Is Your Open Source Project Healthy?

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By Patrick O'Keefe. Discovered by Player FM and our community — copyright is owned by the publisher, not Player FM, and audio is streamed directly from their servers. Hit the Subscribe button to track updates in Player FM, or paste the feed URL into other podcast apps.

When you contribute to open source projects, Dawn Foster makes it abundantly clear that even if “you’re there on behalf of [a] company, you need to do the right things for the community.” In this episode of Community Signal, Dawn outlines the principles that she follows and shepherds as the director of open source community strategy at VMware’s Open Source Program Office.

These principles foster projects and communities that are collaborative and encouraging, but of course, it does not always pan out that way. Dawn discusses how documentation and education, having a clear commitment from the company managing the open source project, and balancing for collaboration instead of number of contributions can all help to build healthy open source communities.

Unlike social platforms that optimize for getting everyone to contribute an infinite amount, open source projects rely on spreading knowledge and contributions amongst the group. “In some cases we have open source projects [where] almost all of the contributions are made by a single individual. What happens if that individual wins the lottery and leaves VMware, and doesn’t want to work on this project anymore?” That’s a great question for all of us that manage communities. If our top contributors left tomorrow, who would pull the community forward?

Patrick and Dawn also discuss:

  • Evaluating open source community health
  • The tools and documentation that help with governance
  • Evaluating the risk of contributing to an open source project
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Big Quotes

Good documentation begets good contribution practices (7:00): “Even though I’ve been contributing to open source projects for years, every time I pop up in a new community, I still have to read the contribution docs because there will [always] be something that project does in a very specific and nuanced way that the last project I worked on didn’t do. In a lot of cases, people just make mistakes and they don’t really think about what they should have been doing. They just need a little more education.” –@geekygirldawn

Illustrating contributor risk (18:37): “Some of these big open source projects are maintained by fewer people than you might think. The biggest example I can think of was OpenSSL. There was a huge security vulnerability in OpenSSL. It’s a technology that almost every single company in the world relies on. This vulnerability was going to require a lot of time and effort to fix. What we quickly realized was that OpenSSL was maintained part-time by two people, none of whom were being paid to work on it.” –@geekygirldawn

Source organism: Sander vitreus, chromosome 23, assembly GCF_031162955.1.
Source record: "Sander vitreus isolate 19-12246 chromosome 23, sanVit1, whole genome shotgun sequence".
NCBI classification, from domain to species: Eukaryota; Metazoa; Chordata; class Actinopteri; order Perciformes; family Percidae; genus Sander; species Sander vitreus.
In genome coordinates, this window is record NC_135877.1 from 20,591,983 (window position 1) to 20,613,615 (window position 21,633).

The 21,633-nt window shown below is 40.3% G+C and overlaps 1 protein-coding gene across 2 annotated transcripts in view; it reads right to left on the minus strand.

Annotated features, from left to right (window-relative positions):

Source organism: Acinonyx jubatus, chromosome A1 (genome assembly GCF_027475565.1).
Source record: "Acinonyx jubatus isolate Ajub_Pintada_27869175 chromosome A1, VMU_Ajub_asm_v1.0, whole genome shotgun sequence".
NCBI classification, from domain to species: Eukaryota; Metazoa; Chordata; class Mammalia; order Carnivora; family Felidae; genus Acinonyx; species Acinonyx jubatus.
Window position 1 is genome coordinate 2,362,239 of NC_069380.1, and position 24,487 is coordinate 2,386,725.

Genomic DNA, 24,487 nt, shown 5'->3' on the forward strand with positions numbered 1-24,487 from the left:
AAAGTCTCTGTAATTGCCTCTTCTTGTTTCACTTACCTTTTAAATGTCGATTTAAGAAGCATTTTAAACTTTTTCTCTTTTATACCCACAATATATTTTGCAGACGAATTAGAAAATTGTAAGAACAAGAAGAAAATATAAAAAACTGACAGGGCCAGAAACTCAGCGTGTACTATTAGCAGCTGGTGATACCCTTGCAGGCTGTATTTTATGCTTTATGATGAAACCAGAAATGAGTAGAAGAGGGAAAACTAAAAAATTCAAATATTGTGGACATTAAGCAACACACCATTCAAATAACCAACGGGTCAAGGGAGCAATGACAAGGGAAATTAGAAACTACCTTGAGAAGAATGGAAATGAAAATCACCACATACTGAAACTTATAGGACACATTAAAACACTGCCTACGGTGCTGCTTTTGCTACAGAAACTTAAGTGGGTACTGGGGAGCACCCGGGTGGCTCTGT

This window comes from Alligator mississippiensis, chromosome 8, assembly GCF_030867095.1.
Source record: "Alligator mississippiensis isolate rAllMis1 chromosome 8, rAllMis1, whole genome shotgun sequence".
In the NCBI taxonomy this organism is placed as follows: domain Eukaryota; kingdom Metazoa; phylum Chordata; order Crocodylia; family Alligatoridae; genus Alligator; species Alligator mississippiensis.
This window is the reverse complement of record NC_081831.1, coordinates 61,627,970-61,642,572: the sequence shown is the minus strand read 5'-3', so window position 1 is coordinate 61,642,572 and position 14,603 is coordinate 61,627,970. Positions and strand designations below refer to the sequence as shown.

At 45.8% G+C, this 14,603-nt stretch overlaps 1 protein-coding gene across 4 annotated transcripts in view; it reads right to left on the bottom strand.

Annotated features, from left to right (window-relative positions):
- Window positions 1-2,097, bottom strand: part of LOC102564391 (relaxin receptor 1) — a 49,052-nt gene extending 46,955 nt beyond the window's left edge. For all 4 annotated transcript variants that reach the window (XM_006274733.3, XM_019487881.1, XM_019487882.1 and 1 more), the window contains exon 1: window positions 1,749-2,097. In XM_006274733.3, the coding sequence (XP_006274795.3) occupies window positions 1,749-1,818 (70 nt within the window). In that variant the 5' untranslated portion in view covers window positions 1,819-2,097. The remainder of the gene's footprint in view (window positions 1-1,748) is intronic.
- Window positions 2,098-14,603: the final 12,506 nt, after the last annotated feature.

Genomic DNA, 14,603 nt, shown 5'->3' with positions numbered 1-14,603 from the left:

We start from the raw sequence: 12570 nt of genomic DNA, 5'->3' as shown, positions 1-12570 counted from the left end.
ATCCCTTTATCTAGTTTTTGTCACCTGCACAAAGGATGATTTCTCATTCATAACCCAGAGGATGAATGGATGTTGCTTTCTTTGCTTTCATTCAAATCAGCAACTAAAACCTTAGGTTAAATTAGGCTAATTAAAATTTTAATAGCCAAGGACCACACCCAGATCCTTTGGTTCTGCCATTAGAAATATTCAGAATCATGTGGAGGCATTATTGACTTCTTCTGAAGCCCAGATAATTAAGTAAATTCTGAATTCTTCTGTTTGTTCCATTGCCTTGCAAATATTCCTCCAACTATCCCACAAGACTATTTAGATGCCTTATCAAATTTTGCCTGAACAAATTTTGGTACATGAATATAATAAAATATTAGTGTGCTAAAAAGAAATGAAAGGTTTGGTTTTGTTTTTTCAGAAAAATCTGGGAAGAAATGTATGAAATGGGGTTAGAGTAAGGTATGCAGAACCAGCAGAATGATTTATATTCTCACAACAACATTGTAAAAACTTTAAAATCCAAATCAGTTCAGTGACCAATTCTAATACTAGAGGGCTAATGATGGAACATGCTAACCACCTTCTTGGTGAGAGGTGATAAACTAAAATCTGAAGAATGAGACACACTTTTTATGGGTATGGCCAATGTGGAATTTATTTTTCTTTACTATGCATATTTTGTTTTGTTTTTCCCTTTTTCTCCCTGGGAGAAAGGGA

To truly be open source means to cede a bit of control (23:20): “You don’t, as a company, want to dominate the entire [open source] project because if you do that, you might as well never have open sourced it. You might as well have kept it proprietary. The whole purpose of open sourcing it is you collaborate together, and you innovate, and you get ideas that you wouldn’t have otherwise had as a company.” –@geekygirldawn

Open source thrives through collaboration (26:41): “Some of the more social platforms, it’s like the more social, the better. Collaboration doesn’t necessarily work that way. You don’t get more collaboration because I did more stuff. You get more collaboration because you got more people involved, and you gave them some space to contribute.” –@geekygirldawn

The benefit of neutral foundations for open source projects (29:42): “What you get by putting [an open source] project into these neutral foundations is some assurance that everybody’s working together on a level playing field. If I want to contribute to a Linux Foundation project, I can rest assured that I can participate on the same field as everybody else. Whereas, if the project is owned by a particular company and they have their own agenda that may or may not align with the community’s best interest, they may take things in a different direction. They may not accept your contribution because it competes with something that they have.” –@geekygirldawn

About Dawn Foster

Dawn Foster is the director of open source community strategy within VMware’s Open Source Program Office. She is on the board of OpenUK, an organization committed to developing and sustaining UK leadership and open technology. Dawn is on the governing board and is a maintainer for the Linux Foundation’s CHAOSS project and the board of advisors for Bitergia. She has 20-plus years of experience at companies like Intel and Puppet Labs, with expertise in community building strategy, open source software, metrics, and more.

Dawn holds a PhD from the University of Greenwich, along with an MBA and Bachelors in Computer Science. She has spoken at dozens of industry events, including many Linux Foundation events, OSCON, SXSW, FOSDEM, and more.

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